Dephasings and Street Noise

waystyx09
The Russian Waystyx label has sent another four releases all graced with their stand-out packaging, which takes hand-made CD wallets to a level of quality and imagination which few have surpassed. RLW has put out Herzbluntanteil I.K.K. IV (WAYSTYX 47), which is another instalment in his ongoing project to remix and reshape a popular German Christmas song as rendered by his daughter. We noted IKK – Purpur in this series when it was released by SIRR in 2006. I find to my chagrin I have missed the two intervening releases, but this one (released in November 2009) gives us contributions from Brume, Formanex, Anla Courtis, Dustbreeders, Intertronik, Howard Stelzer, and other prominent international tape’n’noise merchants, all engaged with the process of revisiting the innocence of a child’s view of Christmas and extracting from this source much alien darkness and nightmarishly unnatural sounds. A chillingly beautiful collection which boasts RLW’s usual strict quality control; not an ounce of fat on this Christmas goose. The Christmas-card wallet unfolds to reveal typesetting in the outline of an angel, and a window-grid containing all the notes in the form of cut-up slices of card. ‘Don’t wish me a merry Christmas,’ snarls the misanthropic Howard Stelzer in his sleeve note, ‘I won’t have one’.

French electro-acoustic rebel genius Lieutenant Caramel informs us rather gloomily that Street Noise Penetrates My House (WAYSTYX 46), on a fine collection of tape-debris mumbling and rattling excess which arrives packaged in the form of a lace-up shoe, complete with a shoelace and a suede finish. I’m going to send this to my bootmaker in St James’s so he can unlace it properly, since doing so is the only way I’ll be able to access the intriguing sleeve notes and psychedelic black-and-white pattern inside. The music, which includes ‘Variation on a Lost Horizon’ and ‘Dialogo Con Luigi Russolo’, is quite some way from resembling street noise; it’s full of queasy and unsettling sounds, strange voices, and non-musical twists, all painstakingly assembled and clashed in exciting ways, creating that miasma of unreal and disorienting experience which Lieutenant Caramel has made all his own. This guy was a revelation to me when I heard that double-CD compilation on Monochrome Vision, so it’s a delight to find more of his excellent work.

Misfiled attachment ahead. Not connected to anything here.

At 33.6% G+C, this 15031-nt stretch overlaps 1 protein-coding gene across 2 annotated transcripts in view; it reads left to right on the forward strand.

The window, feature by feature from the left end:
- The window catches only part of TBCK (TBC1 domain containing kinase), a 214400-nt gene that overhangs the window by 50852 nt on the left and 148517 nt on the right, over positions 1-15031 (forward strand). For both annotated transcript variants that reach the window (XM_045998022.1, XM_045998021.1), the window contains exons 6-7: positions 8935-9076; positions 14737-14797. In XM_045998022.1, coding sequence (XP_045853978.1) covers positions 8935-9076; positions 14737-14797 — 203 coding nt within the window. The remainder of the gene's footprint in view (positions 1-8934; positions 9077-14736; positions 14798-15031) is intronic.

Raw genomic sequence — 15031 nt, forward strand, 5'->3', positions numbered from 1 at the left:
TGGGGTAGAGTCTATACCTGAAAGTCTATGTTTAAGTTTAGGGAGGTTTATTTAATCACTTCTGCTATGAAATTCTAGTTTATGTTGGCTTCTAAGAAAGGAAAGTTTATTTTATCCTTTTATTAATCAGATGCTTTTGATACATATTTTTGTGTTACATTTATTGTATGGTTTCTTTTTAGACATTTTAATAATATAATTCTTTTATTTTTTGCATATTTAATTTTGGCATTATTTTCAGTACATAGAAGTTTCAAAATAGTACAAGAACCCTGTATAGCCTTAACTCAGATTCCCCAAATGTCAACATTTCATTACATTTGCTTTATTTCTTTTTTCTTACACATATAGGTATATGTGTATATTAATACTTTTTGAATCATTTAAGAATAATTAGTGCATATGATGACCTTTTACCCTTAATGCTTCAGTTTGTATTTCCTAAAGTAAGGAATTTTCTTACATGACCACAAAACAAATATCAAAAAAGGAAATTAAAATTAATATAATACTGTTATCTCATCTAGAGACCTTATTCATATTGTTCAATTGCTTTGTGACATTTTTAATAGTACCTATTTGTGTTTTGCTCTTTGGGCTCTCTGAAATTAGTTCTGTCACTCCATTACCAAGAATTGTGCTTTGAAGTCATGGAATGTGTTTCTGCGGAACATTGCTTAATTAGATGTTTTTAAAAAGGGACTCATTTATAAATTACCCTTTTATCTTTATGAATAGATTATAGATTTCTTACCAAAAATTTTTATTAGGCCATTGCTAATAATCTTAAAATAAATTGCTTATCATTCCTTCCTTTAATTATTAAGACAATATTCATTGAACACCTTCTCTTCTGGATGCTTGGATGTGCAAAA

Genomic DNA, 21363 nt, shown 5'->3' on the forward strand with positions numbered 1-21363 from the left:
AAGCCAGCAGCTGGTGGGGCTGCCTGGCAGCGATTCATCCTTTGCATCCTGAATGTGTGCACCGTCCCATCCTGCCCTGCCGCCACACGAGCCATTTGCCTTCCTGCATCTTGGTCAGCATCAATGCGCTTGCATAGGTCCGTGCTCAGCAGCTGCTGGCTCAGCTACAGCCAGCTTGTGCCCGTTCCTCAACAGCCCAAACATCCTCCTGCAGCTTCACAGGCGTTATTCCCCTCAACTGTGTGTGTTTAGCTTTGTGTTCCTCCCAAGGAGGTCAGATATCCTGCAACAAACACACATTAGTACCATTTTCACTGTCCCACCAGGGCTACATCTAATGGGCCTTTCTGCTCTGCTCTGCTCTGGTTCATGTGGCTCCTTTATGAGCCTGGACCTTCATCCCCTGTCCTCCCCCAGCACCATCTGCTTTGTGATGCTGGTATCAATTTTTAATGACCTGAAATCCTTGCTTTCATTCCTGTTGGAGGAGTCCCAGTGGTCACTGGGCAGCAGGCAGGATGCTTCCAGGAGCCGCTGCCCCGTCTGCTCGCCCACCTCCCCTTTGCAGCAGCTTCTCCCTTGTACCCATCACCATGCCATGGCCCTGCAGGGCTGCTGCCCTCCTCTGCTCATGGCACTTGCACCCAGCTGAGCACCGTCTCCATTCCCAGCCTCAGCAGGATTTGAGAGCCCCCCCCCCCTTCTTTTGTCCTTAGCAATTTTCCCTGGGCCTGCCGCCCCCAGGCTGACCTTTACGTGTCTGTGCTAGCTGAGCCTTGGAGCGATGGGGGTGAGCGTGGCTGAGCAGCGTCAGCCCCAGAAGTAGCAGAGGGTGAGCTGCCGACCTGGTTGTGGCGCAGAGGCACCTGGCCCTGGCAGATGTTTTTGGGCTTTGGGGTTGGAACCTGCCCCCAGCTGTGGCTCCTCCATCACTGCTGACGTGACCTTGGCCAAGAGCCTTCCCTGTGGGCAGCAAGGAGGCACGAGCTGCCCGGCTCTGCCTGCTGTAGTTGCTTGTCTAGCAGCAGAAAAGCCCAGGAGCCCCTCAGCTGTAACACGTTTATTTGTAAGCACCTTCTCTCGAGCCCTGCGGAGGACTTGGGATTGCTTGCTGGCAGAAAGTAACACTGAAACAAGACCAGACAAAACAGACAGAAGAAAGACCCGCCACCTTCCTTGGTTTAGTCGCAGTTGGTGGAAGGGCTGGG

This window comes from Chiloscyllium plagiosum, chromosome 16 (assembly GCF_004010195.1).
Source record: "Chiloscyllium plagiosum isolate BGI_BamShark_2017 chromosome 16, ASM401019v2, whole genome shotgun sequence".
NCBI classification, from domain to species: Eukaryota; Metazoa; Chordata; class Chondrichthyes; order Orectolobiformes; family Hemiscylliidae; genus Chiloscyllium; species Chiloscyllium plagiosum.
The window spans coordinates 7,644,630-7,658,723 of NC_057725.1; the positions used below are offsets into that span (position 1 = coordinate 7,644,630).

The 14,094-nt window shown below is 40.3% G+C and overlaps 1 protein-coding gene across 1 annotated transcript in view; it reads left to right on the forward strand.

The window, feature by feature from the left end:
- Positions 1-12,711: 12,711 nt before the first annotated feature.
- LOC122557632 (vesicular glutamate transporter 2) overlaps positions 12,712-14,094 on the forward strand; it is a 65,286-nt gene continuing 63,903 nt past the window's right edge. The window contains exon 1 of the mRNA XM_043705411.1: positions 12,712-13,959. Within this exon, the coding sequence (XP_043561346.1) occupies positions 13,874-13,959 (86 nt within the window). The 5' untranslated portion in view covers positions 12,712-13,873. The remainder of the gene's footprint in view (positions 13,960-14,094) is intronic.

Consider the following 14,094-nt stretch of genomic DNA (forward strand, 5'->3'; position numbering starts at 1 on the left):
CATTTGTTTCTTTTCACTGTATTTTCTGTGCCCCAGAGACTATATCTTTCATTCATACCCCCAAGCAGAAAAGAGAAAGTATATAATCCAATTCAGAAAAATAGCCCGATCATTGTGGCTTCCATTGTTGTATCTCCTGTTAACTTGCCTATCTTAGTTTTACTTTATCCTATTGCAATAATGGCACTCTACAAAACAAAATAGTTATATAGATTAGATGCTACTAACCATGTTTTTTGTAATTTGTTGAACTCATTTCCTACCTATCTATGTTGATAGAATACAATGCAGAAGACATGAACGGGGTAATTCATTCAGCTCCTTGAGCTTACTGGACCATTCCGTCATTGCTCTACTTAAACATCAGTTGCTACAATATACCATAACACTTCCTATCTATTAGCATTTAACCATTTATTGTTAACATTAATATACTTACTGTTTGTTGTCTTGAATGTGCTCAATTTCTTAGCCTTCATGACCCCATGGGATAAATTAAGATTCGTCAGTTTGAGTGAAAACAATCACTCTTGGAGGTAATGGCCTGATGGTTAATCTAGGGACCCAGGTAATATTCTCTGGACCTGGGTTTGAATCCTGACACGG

Slightly easier to open is the fine double-disc compilation The Wheel (WAYSTYX 39) by Maeror Tri, which gives us a generous sampling of this project’s electronic and semi-industrial music from 1988 to 1996. Many of these twenty tracks originally appeared on cassettes and CD compilations, now mostly out of print; there’s also some unreleased material here. This German trio apparently used only electric guitars (with plenty of effects) to create these droney ambientscapes, although voice work does surface from time to time in these murked-out mixes. Their penchant for Teutonic gloom may make for oppressive listening at times, but at their best it’s clear that Maeror Tri crafted their work with patience and skill, and achieved many distinctive sounds of their own. The package for this one comprises two pieces of very sturdy thick card die-cut into wheel shapes, one of them embossed with the band’s famous tri-partite ‘glyph’. The set is bound up by a strip of coloured paper held in place by a circular paperclip.

French emperor of fogged-in ambient electronics Brume has released Emergence (WAYSTYX 65), a set of two discs which the creator hopes you will play simultaneously to achieve more of the intended effect, including some ‘dephasings’. This is a reissue of a 1990 work originally put out on two cassettes by Old Europa Cafe. Not quite as sonically rich as other Brume releases which I have heard, Emergence comprises a series of abstracted watery bubbling noises overlapping in weird ways, filtered through light touches of post-processing and treatments. It may have existed as an installation piece, in which context it would probably make a bit more sense. A foldout pack with artworks printed in white on clear vinyl, where the discs are clearly marked ‘Source 1’ and ‘Source 2’ in a clever bilingual pun which might refer to pre-recorded source material, or to the French word for a spring. I see Brume has a entire slew of his earlier releases available in remastered form from Waystyx, so maybe it’s time to get busy with the PayPal button if you’re a fan who needs to scoop up these very limited editions.

Previous Waystyx bundle noted here

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